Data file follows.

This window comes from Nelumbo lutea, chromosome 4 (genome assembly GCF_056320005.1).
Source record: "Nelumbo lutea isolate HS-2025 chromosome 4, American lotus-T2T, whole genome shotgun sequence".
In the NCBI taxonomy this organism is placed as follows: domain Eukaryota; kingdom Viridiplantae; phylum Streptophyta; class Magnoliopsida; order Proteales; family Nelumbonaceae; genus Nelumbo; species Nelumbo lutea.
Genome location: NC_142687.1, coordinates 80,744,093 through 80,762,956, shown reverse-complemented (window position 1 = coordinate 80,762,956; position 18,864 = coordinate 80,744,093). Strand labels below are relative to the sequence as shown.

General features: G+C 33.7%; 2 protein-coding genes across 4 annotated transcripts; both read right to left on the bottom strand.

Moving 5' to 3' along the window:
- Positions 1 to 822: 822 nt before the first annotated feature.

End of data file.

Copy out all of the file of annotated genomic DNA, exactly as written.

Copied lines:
This window comes from Nelumbo lutea, chromosome 4 (genome assembly GCF_056320005.1).
Source record: "Nelumbo lutea isolate HS-2025 chromosome 4, American lotus-T2T, whole genome shotgun sequence".
In the NCBI taxonomy this organism is placed as follows: domain Eukaryota; kingdom Viridiplantae; phylum Streptophyta; class Magnoliopsida; order Proteales; family Nelumbonaceae; genus Nelumbo; species Nelumbo lutea.
Genome location: NC_142687.1, coordinates 80,744,093 through 80,762,956, shown reverse-complemented (window position 1 = coordinate 80,762,956; position 18,864 = coordinate 80,744,093). Strand labels below are relative to the sequence as shown.

General features: G+C 33.7%; 2 protein-coding genes across 4 annotated transcripts; both read right to left on the bottom strand.

Moving 5' to 3' along the window:
- Positions 1 to 822: 822 nt before the first annotated feature.